Patterns and predictors of patient and caregiver engagement in heart failure care: a multi-level dyadic study
Heart failure is a burdensome clinical syndrome, and patients and their caregivers are responsible for the vast majority of heart failure care.
This study aimed to characterize naturally occurring archetypes of patient-caregiver dyads with respect to patient and caregiver contributions to heart failure self-care, and to identify patient-, caregiver- and dyadic-level determinants thereof.
Dyadic analysis of cross-sectional data on patients and their caregivers.
Outpatient heart failure clinics in 28 Italian provinces.
509 Italian heart failure patients and their primary caregivers.
Multilevel and mixture modeling were used to generate dyadic averages and incongruence in patient and caregiver contributions to heart failure self-care and identify common dyadic archetypes, respectively.
Three distinct archetypes were observed. 22.4% of dyads were labeled as novice and complementary because patients and caregivers contributed to different aspects of heart failure self-care that was generally poor; these dyads were predominantly older adults with less severe heart failure and their adult child caregivers. 56.4% of dyads were labeled as inconsistent and compensatory because caregivers reported greater contributions to the areas of self-care most insufficient on the part of the patients; patients in these dyads had the highest prevalence of hospitalizations for heart failure in the past year and the fewest limitations to performing activities of daily living independently. Finally, 21.2% of dyads were labeled as expert and collaborative because of high contributions to all aspects of heart failure self-care, the best relationship quality and lowest caregiver strain compared with the other archetypes; patients in this archetype were likely the sickest because they also had the worst heart failure-related quality of life.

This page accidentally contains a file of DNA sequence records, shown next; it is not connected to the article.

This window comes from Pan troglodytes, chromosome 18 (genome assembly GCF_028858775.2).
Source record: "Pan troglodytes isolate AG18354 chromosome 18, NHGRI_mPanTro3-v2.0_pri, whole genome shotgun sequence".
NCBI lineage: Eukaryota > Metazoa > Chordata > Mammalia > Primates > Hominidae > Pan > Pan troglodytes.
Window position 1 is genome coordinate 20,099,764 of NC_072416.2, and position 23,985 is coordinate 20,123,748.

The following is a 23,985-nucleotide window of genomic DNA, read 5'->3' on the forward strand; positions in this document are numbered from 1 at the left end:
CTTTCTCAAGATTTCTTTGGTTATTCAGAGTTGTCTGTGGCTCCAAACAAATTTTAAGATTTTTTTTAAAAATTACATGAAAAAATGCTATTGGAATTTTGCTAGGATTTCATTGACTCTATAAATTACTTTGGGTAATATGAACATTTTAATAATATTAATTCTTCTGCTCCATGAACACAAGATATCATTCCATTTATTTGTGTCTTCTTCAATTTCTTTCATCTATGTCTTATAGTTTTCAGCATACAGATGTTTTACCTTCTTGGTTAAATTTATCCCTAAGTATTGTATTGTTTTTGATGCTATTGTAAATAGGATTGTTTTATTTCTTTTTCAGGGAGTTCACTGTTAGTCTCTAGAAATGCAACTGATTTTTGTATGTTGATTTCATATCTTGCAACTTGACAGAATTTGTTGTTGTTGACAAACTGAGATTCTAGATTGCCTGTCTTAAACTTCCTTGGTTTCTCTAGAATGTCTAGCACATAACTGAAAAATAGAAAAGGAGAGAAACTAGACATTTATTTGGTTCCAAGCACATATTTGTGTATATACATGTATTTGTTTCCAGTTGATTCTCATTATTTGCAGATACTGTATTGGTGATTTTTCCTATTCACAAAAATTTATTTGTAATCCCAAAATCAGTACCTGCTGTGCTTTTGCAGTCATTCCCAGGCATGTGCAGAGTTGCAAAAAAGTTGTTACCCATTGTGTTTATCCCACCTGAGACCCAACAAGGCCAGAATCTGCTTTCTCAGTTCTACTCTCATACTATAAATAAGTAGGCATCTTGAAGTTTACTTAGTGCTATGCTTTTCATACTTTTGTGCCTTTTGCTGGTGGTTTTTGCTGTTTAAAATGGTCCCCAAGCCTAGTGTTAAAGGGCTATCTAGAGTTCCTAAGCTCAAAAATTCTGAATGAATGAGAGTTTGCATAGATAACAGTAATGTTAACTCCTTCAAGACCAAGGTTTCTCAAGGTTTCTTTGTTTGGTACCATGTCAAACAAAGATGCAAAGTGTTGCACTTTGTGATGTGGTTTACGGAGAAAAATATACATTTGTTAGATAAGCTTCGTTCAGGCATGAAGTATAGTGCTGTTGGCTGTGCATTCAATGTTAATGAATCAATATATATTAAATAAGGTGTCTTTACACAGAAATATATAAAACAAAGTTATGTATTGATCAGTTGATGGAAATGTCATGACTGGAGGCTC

Three distinct archetypes of dyadic contributions to heart failure care were observed that represent a gradient in the level of contributions to self-care, in addition to different approaches to working together to manage heart failure. Interventions and clinical programs that involve heart failure dyads should tailor strategies to take into consideration these distinct archetypes and their
Caregivers; Family; Heart failure; Self-care.